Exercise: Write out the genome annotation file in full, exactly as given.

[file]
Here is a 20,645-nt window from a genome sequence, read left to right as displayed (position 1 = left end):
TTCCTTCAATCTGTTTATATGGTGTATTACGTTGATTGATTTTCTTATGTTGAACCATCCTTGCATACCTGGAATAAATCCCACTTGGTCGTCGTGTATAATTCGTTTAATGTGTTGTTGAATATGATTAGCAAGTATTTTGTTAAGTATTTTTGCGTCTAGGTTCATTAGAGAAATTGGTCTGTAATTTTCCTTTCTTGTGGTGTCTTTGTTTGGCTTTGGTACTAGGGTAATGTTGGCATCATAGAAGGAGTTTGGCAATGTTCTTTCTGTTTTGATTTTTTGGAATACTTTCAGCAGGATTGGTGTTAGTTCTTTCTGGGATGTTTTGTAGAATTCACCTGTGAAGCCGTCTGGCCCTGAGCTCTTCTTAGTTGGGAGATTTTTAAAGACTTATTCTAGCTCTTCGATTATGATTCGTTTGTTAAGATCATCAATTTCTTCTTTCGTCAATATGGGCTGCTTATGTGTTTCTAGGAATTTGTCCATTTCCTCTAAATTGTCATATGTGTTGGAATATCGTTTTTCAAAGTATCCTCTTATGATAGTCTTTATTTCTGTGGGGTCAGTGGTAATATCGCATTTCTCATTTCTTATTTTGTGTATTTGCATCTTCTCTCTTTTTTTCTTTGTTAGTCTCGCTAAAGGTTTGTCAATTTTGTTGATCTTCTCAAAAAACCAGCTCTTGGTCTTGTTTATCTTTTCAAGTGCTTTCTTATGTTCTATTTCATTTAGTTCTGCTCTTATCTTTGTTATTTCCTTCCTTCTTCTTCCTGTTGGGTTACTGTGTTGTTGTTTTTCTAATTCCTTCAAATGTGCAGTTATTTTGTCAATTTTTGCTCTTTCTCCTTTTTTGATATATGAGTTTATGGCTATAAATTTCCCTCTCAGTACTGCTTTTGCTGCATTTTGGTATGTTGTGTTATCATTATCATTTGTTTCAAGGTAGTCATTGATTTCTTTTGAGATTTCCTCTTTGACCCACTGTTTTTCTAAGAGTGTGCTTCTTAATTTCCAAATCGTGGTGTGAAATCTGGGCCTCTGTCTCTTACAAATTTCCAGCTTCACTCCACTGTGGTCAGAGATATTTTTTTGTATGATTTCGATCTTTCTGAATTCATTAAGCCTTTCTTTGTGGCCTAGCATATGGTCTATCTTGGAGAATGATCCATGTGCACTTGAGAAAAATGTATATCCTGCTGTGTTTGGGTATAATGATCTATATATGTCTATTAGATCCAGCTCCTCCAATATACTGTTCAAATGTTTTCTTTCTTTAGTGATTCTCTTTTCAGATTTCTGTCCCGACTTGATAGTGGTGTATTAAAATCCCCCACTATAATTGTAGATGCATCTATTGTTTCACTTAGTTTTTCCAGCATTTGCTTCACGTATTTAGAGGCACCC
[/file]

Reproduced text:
Here is a 20,645-nt window from a genome sequence, read left to right as displayed (position 1 = left end):
TTCCTTCAATCTGTTTATATGGTGTATTACGTTGATTGATTTTCTTATGTTGAACCATCCTTGCATACCTGGAATAAATCCCACTTGGTCGTCGTGTATAATTCGTTTAATGTGTTGTTGAATATGATTAGCAAGTATTTTGTTAAGTATTTTTGCGTCTAGGTTCATTAGAGAAATTGGTCTGTAATTTTCCTTTCTTGTGGTGTCTTTGTTTGGCTTTGGTACTAGGGTAATGTTGGCATCATAGAAGGAGTTTGGCAATGTTCTTTCTGTTTTGATTTTTTGGAATACTTTCAGCAGGATTGGTGTTAGTTCTTTCTGGGATGTTTTGTAGAATTCACCTGTGAAGCCGTCTGGCCCTGAGCTCTTCTTAGTTGGGAGATTTTTAAAGACTTATTCTAGCTCTTCGATTATGATTCGTTTGTTAAGATCATCAATTTCTTCTTTCGTCAATATGGGCTGCTTATGTGTTTCTAGGAATTTGTCCATTTCCTCTAAATTGTCATATGTGTTGGAATATCGTTTTTCAAAGTATCCTCTTATGATAGTCTTTATTTCTGTGGGGTCAGTGGTAATATCGCATTTCTCATTTCTTATTTTGTGTATTTGCATCTTCTCTCTTTTTTTCTTTGTTAGTCTCGCTAAAGGTTTGTCAATTTTGTTGATCTTCTCAAAAAACCAGCTCTTGGTCTTGTTTATCTTTTCAAGTGCTTTCTTATGTTCTATTTCATTTAGTTCTGCTCTTATCTTTGTTATTTCCTTCCTTCTTCTTCCTGTTGGGTTACTGTGTTGTTGTTTTTCTAATTCCTTCAAATGTGCAGTTATTTTGTCAATTTTTGCTCTTTCTCCTTTTTTGATATATGAGTTTATGGCTATAAATTTCCCTCTCAGTACTGCTTTTGCTGCATTTTGGTATGTTGTGTTATCATTATCATTTGTTTCAAGGTAGTCATTGATTTCTTTTGAGATTTCCTCTTTGACCCACTGTTTTTCTAAGAGTGTGCTTCTTAATTTCCAAATCGTGGTGTGAAATCTGGGCCTCTGTCTCTTACAAATTTCCAGCTTCACTCCACTGTGGTCAGAGATATTTTTTTGTATGATTTCGATCTTTCTGAATTCATTAAGCCTTTCTTTGTGGCCTAGCATATGGTCTATCTTGGAGAATGATCCATGTGCACTTGAGAAAAATGTATATCCTGCTGTGTTTGGGTATAATGATCTATATATGTCTATTAGATCCAGCTCCTCCAATATACTGTTCAAATGTTTTCTTTCTTTAGTGATTCTCTTTTCAGATTTCTGTCCCGACTTGATAGTGGTGTATTAAAATCCCCCACTATAATTGTAGATGCATCTATTGTTTCACTTAGTTTTTCCAGCATTTGCTTCACGTATTTAGAGGCACCC